Orson Welles was publishing his own versions of Shakespearean plays by the time he was a teenager, so it seems Welles was destined to make Chimes at Midnight, and much has been written comparing his life to that of the Falstaff character. Welles went through great trouble to make this film and now film buffs must go through similar hoops just to find a respectable copy of it. Whether you like this film or not, it is worthwhile if only for the fact that one of America’s greatest film directors counts this as his last feature film of significance.
- Director: Orson Welles
- Writer: Orson Welles, William Shakespeare, Raphael Holinshed
- Cast: Orson Welles, Keith Baxter, John Gielgud
John Falstaff (Orson Welles) is a father figure to Prince Hal (Keith Baxter), the Prince of Wales and heir to the throne of England. With much of the their time together spent drinking and indulging in women, their friendship appears to be solid despite seeming unsustainable. Eventually, Hal’s father, King Henry IV (John Gielgud), strongly urges Hal to detach himself from Falstaff. When a royal tragedy occurs, the friendship will be tested.
If you’re not a fan of Shakespeare, Chimes at Midnight may be hard to endure. The first half is especially disproportionate in dialogue-heavy scenes. There are times when comedic intentions are not immediately recognized. However, even with only a semi-understanding of the banter that takes place, there are a few redeeming qualities that still make the film worthwhile. Much of the film is noteworthy for its use black and white photography. One of the first striking uses of contrast can be seen when Prince Hal visits Henry IV, a scene where deep shadows are broken with piercing rays of light emanating from the windows of a castle. This type of lighting is not only visually stunning but also elevates the sense that you’re watching an intense private moment. If only there were more scenes of intimate moments such as this.
The acting feels theatrical, as one would expect with Shakespearean performances. But also, as one would also expect from the director of Citizen Kane, Chimes at Midnight enhances the experience with the technical achievement of crane shots and handheld movements. And while much of the films is shot in wide angles and medium shots, there are times when close-ups accentuate the dramatic effect of a film filled with human frailty and disillusionment. When Prince Hal becomes King and denounces Falstaff, Welles moves his camera closer to his subjects and creates the type of emotional weight that this type of tragedy should bring. The battle sequence during the second act is a rare mix of close-ups and wider shots, helping to create a frenetic pace but at times failing to establish a clear sense of the action. This scene is mostly commendable for the fact that Welles never had more than 100 extras on the set and carefully positioned his actors to create the illusion of an epic battle.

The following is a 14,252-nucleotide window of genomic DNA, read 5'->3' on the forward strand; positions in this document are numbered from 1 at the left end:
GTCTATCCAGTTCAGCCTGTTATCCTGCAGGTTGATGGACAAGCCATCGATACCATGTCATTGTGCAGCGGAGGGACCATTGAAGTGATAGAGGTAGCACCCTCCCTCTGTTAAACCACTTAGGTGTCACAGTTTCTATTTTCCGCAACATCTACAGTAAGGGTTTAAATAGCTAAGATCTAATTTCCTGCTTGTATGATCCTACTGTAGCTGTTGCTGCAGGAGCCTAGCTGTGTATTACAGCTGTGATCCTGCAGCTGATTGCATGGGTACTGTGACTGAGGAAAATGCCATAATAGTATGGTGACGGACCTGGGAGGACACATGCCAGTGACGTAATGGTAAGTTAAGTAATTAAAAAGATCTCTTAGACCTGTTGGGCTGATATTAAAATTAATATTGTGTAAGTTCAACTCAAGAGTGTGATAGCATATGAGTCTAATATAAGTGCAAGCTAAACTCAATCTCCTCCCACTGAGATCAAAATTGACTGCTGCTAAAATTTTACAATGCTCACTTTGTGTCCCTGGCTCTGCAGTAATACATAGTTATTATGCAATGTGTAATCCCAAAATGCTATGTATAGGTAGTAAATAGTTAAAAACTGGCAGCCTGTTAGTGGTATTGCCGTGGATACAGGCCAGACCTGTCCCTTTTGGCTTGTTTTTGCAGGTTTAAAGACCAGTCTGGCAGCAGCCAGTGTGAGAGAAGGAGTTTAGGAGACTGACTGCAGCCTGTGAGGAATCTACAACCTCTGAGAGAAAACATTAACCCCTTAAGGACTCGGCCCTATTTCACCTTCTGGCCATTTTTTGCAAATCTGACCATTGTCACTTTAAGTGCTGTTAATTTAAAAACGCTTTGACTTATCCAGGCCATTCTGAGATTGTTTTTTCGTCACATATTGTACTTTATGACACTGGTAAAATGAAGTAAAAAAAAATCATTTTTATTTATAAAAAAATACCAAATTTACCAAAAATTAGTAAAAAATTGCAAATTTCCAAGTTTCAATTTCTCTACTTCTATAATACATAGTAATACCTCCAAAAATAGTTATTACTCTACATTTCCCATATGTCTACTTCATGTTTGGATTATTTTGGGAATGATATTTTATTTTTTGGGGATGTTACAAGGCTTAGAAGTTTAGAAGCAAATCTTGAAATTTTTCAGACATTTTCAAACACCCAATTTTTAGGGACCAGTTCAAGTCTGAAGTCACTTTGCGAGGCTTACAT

Brief Words for Mr. Ebert:
Ebert taught a class on Orson Welles at one point and clearly had an deep appreciation for his work. As evidenced by the beginning paragraphs of his review, where he mentioned attending the epic production of both parts of Shakespeare’s “Henry IV” at the Chicago Shakespeare Theater, Ebert also clearly had an appreciation for Shakespeare. Therefore, it is not surprising that an Orson Welles film about Shakespearean subject matter would be right up his alley. Although I think Chimes at Midnight is a good film, I think that it has a barrier of entry that requires an appreciation for Shakesepearean dialogue. Sure, Shakespeare wrote great stories, but to truly enjoy them on Ebert’s level I believe it requires a genuine appreciation for his writing and I know I currently don’t have it.
Good, Bad or Great Movie: GOOD
Do you like Chimes at Midnight? Do you consider this film to be Good, Bad, or does it stand up as Great?
Next week’s review: Le Boucher
Years ago, ScreenCrave contributor Jaime Lopez privately began tackling Roger Ebert’s “Greatest Films” list, a monolith of celluloid currently comprised of approximately 363 films (more if you count the trilogies, the Up docs and Decalogue). Lopez has set himself to put these remaining films’ “Greatness” to the test–reviewing both the movies themselves and Ebert’s response. By taking on Orson Welles’ Chimes at Midnight this week, he now has 338 under his belt and less than 30 films left to go.